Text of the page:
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FDIC REPORTS WIDESPREAD GAINS IN REAL ESTATE MARKETS
FOR IMMEDIATE RELEASE
PR-28-99 (5-28-99)
Media Contact:
Jay Rosenstein (202) 898-7303

The nation's real estate markets rebounded in recent months after a lackluster fall and early winter, according to experts polled in the FDIC's April Survey of Real Estate Trends. The increasingly positive reports on both residential and commercial markets came from across the country, with particularly upbeat assessments from observers in the Northeast and the West.

The FDIC's nationwide survey polled 292 senior examiners and asset managers from the FDIC, the Federal Reserve System, the Office of the Comptroller of the Currency, and the Office of Thrift Supervision. The quarterly survey, which asks about developments in local real estate markets during the prior three months, was conducted in late April.

Almost half of respondents (48 percent) described the general direction of their local housing market as better in April than three months earlier, up from 29 percent in the previous survey. The positive evaluations of housing market trends in general reflected nationwide reports of increasing home sales, sale prices, and residential construction. Only 13 percent noted excess supply, down from 15 percent in January. Of note was the jump in reports of "tight" supply, from 20 percent in January to 27 percent in April. In addition, 61 percent in April cited an above-average pace of home sales and 70 percent observed increasing prices for existing homes.

As for commercial real estate markets, 33 percent of respondents reported gains, compared to 26 percent in the January survey. Just over two-thirds of the respondents (69 percent) characterized supply and demand as in balance -- the highest reading since the FDIC survey began in April of 1991. Higher sales levels and sale prices also were reported for commercial properties in the most recent survey. Thirty-six percent said commercial property sales were at above-average levels, up from 30 percent three months earlier. In addition, 59 percent observed increasing sale prices, up from 47 percent in the previous survey.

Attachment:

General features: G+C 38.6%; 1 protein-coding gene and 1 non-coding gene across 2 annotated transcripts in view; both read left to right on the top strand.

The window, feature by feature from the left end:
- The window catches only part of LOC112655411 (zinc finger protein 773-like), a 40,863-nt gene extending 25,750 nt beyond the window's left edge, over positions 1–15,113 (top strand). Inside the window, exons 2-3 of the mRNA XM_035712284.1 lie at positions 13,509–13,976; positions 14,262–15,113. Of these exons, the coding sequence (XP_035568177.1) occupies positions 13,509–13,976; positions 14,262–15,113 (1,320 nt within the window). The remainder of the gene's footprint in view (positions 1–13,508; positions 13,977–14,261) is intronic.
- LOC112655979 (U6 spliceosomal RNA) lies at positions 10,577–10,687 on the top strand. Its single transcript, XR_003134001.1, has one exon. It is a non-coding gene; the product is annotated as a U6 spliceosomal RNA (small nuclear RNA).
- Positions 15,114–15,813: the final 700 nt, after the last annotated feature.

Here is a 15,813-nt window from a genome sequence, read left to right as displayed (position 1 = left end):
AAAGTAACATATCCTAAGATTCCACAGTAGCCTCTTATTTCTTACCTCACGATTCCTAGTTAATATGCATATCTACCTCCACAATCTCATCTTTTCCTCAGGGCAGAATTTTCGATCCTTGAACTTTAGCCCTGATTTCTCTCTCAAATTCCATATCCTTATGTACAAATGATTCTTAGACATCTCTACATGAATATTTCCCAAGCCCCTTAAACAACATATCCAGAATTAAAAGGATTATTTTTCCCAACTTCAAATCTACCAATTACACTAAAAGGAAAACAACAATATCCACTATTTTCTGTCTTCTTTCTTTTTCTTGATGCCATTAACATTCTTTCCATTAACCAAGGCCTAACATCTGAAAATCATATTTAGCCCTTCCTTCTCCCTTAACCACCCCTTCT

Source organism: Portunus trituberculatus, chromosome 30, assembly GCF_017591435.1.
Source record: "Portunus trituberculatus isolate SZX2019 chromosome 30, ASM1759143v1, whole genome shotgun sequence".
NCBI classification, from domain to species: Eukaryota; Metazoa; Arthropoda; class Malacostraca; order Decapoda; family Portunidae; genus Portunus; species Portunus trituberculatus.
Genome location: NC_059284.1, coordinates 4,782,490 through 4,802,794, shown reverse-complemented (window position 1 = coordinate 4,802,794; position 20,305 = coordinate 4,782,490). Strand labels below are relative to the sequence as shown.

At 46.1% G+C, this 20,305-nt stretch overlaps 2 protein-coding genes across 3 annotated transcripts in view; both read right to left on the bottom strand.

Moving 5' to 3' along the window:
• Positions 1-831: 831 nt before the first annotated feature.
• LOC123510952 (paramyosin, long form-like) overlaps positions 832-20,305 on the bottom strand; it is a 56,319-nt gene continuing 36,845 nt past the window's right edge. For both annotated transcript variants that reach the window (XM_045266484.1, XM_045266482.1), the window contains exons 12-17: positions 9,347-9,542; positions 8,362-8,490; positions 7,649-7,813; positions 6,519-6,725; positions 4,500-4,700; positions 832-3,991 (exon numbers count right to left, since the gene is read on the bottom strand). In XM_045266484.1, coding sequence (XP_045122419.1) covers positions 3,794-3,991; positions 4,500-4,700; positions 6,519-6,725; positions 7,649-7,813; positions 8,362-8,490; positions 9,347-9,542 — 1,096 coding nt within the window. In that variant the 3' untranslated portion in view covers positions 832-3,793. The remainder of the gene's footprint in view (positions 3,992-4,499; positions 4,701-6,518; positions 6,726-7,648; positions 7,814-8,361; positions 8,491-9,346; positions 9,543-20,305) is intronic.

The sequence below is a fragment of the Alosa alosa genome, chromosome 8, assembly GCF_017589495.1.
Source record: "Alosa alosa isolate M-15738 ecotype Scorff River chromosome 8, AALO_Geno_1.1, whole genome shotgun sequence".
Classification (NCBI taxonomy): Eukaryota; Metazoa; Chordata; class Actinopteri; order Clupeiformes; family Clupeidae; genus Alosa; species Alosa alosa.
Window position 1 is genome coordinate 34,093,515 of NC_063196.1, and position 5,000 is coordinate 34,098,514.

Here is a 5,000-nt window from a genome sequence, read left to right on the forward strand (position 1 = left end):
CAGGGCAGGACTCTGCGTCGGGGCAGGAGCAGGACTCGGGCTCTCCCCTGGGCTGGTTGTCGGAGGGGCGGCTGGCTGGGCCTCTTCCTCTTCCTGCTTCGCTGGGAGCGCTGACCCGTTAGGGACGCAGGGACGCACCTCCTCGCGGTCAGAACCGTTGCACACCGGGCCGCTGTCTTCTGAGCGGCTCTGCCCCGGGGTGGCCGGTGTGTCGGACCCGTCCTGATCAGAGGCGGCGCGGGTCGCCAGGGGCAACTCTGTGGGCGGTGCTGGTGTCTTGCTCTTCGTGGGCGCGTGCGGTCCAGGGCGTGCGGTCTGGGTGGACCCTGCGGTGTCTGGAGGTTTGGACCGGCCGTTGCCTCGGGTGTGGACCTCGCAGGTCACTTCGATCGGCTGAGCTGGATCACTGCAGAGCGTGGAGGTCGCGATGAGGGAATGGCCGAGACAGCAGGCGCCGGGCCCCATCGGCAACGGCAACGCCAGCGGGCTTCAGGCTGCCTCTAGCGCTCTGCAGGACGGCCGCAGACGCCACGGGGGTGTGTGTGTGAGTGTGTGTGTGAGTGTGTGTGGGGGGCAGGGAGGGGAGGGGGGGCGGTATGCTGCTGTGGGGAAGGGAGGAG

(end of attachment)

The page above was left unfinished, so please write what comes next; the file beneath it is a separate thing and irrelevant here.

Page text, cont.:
The survey results indicated solid gains in residential and commercial markets in every region. The highest proportion of positive assessments, particularly in the housing sector, came from observers in the Northeast and the West. In the Northeast, reports of better housing markets more than doubled in April to 63 percent from 30 percent. Similarly, in the West, 65 percent of respondents noted improving housing markets, up from 34 percent. Fifty-five percent in the West also cited "tight" supply in housing markets.

The national composite index used by the FDIC to summarize results for both residential and commercial real estate markets was 69 in April, up from 61 in January. Under the FDIC's system, index scores above 50 indicate that more respondents thought conditions were improving than declining, while index scores below 50 mean the opposite. Every region showed an increase in the index between January and April.

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Congress created the Federal Deposit Insurance Corporation in 1933 to restore public confidence in the nation's banking system. The FDIC insures deposits at the nation's 10,461 banks and savings associations and it promotes the safety and soundness of these institutions by identifying, monitoring and addressing risks to which they are exposed.

Copies of the Survey of Real Estate Trends are available on the Internet (at http://www.fdic.gov/bank/analytical/survey/index.html), by fax (dial 804-642-0003 on your fax machine and follow the voice prompts to request Document No. 260), or by mail or messenger (contact the FDIC's Public Information Center at 800-276-6003 or (703) 562-2200).

Last Updated 07/14/1999 communications@fdic.gov